To see how this works, look no further than East Harlem, affectionately known as “Spanish Harlem,” which has lost nearly 2,000 affordable housing units since 2011. It’s slated to lose thousands more over the next ten years. Over half of the neighborhood’s population is rent-burdened, meaning a family pays more than 30 percent of its income on rent, leaving little for other needs like medicine. This is especially problematic given that East Harlem has some of the highest asthma rates in the nation.

For the New York Academy of Medicine, there is a clear link between the kind of financial suffocation experienced by East Harlem renters and the asthmatic kind. Which is why East Harlem leaders involved NYAM researchers when the city began scoping out the neighborhood under its new affordable housing plan. There was a desire from the community to prioritize the health conditions of East Harlem residents in the new rezoning process, so NYAM performed a health impact assessment of the neighborhood’s housing needs.

It’s a novel concept—planners and developers perform economic and environmental impact assessments, but usually not health-based ones. The East Harlem study was just the second ever done in New York City and it wrapped in September. Based on the data gathered, NYAM found that the city’s inclusionary zoning policy—requiring developers to preserve a portion of new housing units for families making well below the area median income—would be a “crucial part of maintaining a stable, health-supporting environment in urban communities.”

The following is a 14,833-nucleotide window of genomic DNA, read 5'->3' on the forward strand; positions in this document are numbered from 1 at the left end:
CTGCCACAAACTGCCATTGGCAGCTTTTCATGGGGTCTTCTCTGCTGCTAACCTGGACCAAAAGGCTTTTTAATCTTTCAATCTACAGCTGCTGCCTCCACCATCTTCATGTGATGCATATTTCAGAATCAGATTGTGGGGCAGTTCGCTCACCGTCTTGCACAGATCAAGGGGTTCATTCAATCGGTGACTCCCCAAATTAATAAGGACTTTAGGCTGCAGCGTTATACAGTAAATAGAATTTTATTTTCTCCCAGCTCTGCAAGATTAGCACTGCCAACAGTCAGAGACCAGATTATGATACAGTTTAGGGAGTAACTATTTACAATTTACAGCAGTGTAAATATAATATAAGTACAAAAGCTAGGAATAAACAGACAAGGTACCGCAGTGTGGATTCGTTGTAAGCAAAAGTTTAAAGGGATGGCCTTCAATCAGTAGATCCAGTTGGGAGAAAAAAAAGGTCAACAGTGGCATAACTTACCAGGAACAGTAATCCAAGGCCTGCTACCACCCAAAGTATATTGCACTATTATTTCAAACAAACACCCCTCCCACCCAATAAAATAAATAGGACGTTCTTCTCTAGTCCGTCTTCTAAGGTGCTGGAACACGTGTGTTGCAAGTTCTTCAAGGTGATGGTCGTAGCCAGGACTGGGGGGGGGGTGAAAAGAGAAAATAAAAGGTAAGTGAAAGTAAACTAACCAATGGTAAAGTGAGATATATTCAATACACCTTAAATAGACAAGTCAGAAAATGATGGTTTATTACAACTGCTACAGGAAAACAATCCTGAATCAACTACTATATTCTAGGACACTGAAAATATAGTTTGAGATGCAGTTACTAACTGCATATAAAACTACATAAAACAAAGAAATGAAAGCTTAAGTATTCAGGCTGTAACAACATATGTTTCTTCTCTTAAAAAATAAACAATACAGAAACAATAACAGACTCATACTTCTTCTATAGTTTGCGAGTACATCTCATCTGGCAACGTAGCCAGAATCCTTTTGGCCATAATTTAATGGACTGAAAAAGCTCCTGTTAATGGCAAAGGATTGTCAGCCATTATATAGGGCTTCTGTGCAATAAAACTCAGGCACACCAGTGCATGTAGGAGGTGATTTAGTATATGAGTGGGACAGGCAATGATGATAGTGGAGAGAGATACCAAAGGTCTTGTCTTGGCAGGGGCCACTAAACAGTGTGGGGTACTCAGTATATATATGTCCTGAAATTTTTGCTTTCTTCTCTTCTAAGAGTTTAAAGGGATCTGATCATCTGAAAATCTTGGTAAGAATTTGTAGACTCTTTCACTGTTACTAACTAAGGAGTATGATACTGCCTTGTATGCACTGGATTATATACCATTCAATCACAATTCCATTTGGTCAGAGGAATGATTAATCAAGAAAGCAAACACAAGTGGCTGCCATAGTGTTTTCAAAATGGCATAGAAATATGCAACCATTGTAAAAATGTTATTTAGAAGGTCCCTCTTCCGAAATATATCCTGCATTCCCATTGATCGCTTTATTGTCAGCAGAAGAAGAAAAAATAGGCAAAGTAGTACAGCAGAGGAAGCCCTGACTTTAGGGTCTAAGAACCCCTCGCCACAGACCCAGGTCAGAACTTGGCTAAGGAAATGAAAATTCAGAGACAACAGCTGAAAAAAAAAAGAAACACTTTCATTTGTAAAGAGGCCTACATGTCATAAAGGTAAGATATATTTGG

Other recommendations from the East Harlem Neighborhood Plan Health Impact Assessment include setting annual goals for reducing housing code violations, integrating active design and alternative green spaces, and reducing dust exposure and noise pollution during construction.

Lindsey Realmuto, one of the lead researchers on the health assessment, says that their study has been well received by planners in both the public and private sector, but there’s no telling how much of it will be incorporated into the actual redevelopment.

“Implementing what we know to be healthy design strategies sometimes takes longer and requires more community involvement, and as you can imagine, when developers want something built, sometimes that kind of community engagement and extra effort doesn’t get done,” says Realmuto, “but some developers, especially nonprofit developers, have been doing a really good job trying to make this an essential component of their housing plans.”  

Health advocates would no doubt like to see a program like this scaled up, used in communities and cities across the country as the urban landscape continues to transition. What would be helpful is a strong cheerleader or ambassador who holds tremendous sway over how homes and urban communities are developed in America—someone like a HUD secretary. Even better: a HUD secretary with health care expertise. Maybe someone like Ben Carson.

But it would also require someone who respects the roles of desegregation and civil rights in making cities stronger and lifting people out of poverty. So, given his aversion to these things, then maybe someone not like Carson.

“Given the complexities of the growing affordable housing crisis and the multitude of programs under HUD’s purview, an ideal candidate for HUD secretary would have some experience with and understanding of the programs he will oversee—Dr. Carson has little to none,” says Yentel. “However, if Dr. Carson accepts the position and chooses to use his leadership and his significant health expertise to better make the case for the importance of affordable housing solutions to the health of kids, families and communities, that could be very powerful.”

*This post has been updated.